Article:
Tuesday, November 15: Robert Reich's Mario Savio Memorial Lecture

“We are losing equal opportunity in America; we are losing the moral foundation stone on which this country and our democracy are built.” – Robert Reich

I approached Sproul Plaza from the south that night. I walked towards the crowd, made a quick detour for hot cider (please reserve judgment), and made my way towards the top of the stairs leading up from the Student Union. It wasn’t until I turned around to face the stage that I understood the magnitude of what was going on.

Thousands of people were gathered in the plaza. The cement was carpeted with students sitting cross-legged, knee-to-knee. One elderly couple sat on chairs near the fountain. Students sat atop the Golden Bear Cafe, legs dangling over the roof’s edge; Sproul steps teemed with listeners. People of all ages stood around the edges of the open space, on top of whatever they could access to get a better look.

After more than an hour of introduction, which included the presentation of three Young Activist Awards, acceptance speeches, and some not-so-subtle audience urging to move things along, Professor Reich took the stage.

He situated that night in the rich history of the surrounding square. “The sentiments and words that Mario Savio expressed 47 years ago are as relevant, if not more relevant, today than they were then,” as we live in a country where the Supreme Court has decided that “money is speech and corporations are people.”

“We have to be willing to pay the price for freedom of speech and of a democratic system of government,” he stressed. Issues of fundamental social justice that were central to the movements of the 60s “are still very much with us. And for that reason, it is doubly important that our democracy give people the opportunity to speak up about what must be done, enable our democracy to function as it should function – not with money, not simply with privilege, but with the ability of people to join together to make their voices heard.”

He turned his attention to Occupy Cal, acknowledging that Berkeley students are speaking out about a panoply of issues and validating their concerns. Professor Reich argued that the decreasing accessibility of public higher education, as is a failing K-12 education system, creates a fundamental problem: “We are losing equal opportunity in America; we are losing the moral foundation stone on which this country and our democracy are built.”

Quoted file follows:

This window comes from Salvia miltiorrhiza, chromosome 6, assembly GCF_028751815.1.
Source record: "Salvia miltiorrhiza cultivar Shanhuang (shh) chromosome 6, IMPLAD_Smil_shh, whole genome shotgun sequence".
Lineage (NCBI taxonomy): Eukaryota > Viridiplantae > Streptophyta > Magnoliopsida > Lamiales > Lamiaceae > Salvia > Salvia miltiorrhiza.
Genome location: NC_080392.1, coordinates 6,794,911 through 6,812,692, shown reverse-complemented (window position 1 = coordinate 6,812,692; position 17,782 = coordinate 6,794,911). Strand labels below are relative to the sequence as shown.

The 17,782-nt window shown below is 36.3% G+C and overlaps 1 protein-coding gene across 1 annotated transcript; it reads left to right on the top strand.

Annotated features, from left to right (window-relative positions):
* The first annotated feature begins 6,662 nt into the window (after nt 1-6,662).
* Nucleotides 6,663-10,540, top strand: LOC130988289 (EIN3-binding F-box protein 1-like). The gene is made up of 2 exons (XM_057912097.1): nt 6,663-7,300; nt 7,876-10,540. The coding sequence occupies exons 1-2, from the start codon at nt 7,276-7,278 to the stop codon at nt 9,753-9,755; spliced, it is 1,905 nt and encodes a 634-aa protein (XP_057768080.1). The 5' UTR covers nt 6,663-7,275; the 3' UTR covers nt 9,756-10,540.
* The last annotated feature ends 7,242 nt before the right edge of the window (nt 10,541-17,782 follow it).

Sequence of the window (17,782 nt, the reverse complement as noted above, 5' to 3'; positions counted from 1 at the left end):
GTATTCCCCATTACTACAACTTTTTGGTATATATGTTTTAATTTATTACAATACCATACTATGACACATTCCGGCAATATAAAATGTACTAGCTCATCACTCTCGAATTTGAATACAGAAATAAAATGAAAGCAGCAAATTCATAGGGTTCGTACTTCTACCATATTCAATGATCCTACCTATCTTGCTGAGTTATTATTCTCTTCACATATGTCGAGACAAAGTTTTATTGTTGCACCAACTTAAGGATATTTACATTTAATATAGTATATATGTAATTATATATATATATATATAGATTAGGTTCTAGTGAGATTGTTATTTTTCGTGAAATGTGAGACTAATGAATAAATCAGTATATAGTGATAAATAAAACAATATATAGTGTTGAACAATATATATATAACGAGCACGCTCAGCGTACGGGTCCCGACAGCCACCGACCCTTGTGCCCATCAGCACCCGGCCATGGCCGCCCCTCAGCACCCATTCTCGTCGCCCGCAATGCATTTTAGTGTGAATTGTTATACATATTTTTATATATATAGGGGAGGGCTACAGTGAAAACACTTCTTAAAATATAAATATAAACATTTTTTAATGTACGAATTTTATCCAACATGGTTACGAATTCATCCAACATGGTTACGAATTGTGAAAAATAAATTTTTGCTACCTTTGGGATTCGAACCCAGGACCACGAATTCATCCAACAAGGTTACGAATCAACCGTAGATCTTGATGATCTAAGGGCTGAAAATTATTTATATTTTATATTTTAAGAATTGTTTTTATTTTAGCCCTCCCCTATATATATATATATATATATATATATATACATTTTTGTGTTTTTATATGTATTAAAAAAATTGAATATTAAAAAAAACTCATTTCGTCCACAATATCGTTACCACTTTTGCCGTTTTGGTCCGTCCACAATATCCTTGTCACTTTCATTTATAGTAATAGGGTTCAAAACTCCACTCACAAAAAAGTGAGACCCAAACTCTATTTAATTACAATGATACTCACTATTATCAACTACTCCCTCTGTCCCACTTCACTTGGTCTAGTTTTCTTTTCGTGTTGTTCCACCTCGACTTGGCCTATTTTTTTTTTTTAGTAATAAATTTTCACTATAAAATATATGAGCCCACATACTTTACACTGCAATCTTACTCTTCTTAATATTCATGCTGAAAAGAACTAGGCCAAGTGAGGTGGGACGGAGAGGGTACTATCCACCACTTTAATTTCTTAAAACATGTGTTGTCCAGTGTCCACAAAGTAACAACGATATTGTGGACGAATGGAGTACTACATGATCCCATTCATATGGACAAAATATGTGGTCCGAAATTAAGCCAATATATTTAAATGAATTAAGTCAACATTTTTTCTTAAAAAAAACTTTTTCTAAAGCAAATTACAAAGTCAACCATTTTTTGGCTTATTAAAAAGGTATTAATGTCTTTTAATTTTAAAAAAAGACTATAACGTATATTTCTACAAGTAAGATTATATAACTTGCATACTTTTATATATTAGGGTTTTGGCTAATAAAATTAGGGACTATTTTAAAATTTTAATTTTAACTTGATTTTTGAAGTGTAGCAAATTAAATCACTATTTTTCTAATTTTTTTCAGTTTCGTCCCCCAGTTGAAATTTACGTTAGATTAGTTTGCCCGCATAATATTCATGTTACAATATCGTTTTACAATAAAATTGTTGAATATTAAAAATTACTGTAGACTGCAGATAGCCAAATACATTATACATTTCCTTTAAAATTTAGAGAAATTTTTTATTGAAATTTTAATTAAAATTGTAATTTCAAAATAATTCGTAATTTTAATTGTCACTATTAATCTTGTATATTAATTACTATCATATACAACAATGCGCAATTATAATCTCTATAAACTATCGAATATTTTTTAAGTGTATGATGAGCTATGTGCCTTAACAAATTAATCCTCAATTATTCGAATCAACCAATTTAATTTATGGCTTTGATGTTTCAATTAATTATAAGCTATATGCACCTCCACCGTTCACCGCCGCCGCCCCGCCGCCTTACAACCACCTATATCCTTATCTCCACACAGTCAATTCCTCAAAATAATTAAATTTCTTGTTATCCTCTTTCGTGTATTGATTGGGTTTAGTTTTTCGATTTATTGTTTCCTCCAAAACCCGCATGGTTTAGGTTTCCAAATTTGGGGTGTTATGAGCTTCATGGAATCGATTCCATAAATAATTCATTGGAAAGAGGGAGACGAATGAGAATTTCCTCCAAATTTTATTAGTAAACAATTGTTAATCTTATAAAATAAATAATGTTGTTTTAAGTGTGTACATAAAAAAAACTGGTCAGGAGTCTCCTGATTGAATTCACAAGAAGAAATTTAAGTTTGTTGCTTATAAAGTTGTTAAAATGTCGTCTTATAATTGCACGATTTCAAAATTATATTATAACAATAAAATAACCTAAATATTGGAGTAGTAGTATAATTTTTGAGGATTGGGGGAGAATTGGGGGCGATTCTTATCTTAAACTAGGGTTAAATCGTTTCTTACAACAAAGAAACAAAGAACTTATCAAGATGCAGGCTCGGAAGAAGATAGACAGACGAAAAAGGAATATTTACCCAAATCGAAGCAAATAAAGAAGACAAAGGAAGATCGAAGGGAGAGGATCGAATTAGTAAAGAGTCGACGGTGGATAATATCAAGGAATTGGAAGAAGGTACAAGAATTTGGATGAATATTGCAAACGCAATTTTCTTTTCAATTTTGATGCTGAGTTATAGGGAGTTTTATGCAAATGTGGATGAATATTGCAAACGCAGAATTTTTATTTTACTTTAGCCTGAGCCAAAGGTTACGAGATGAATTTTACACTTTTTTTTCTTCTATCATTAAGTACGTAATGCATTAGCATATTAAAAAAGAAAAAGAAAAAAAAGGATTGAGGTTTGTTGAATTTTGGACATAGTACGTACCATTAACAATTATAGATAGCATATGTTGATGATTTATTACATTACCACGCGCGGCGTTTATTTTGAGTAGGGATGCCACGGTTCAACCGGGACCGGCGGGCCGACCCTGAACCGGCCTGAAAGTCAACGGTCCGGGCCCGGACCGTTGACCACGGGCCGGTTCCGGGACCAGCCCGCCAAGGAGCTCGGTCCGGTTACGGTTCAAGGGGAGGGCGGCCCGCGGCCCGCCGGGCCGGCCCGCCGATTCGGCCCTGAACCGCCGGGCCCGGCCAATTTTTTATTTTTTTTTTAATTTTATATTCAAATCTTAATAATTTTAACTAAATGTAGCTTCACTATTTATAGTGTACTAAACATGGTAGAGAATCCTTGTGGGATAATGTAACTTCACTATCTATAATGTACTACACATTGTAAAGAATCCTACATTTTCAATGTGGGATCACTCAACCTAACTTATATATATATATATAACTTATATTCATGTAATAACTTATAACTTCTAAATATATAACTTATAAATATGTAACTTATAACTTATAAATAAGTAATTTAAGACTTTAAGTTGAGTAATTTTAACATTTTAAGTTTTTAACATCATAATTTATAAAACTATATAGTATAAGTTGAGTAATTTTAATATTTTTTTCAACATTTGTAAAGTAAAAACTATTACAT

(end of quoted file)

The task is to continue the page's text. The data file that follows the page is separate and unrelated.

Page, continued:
Our democracy is undermined because, thought the economy has doubled over the past 30 years, the wealth goes primarily to the top, and there’s no limit on the money that can be spent on politics. When there’s no limit on the amount of money that “can infect and undermine and corrupt our democracy, what do we have left?” he asked.

Professor Reich then expressed his pride in the UC Berkeley community, one that has always valued free expression, social justice, and democracy. We members of this community understand the connections between the three; we feel it that the Occupy Movement and its many manifestations “are ways in which people are beginning to respond to the crisis of our democracy.” Dr. Reich praised the crowd for its patience and commitment, and assured us we’re already making a huge difference. He urged us to be patient with ourselves in defining specific demands or changes, as moral outrage is always the beginning of a large movement.

“The days of apathy are over, folks,” he announced to great cheers. “Once this has begun, it cannot be stopped, and will not be stopped.” We were left with a reminder that, were America to continue on its current trajectory, that “the bullies would be in charge” – and that we must fight the bullies, protect the powerless, and “make sure that people without a voice have a voice.”

One of the most powerful aspects of the night was the merging of generations around a common issue. In my corner of Sproul, I was surrounded by older women and men who, based on their conversations and comments, had been involved in the Free Speech movement. I was moved by their show of support for this movement started by another generation. That they were flooded with memories was tangible, and poignant. When Dr. Reich spoke the name of his friend Michael Schwerner, the two older women on the steps beside me gasped in recognition, then sighed; they remembered that news story, perhaps remembered that day.

The crowd left validated and galvanized.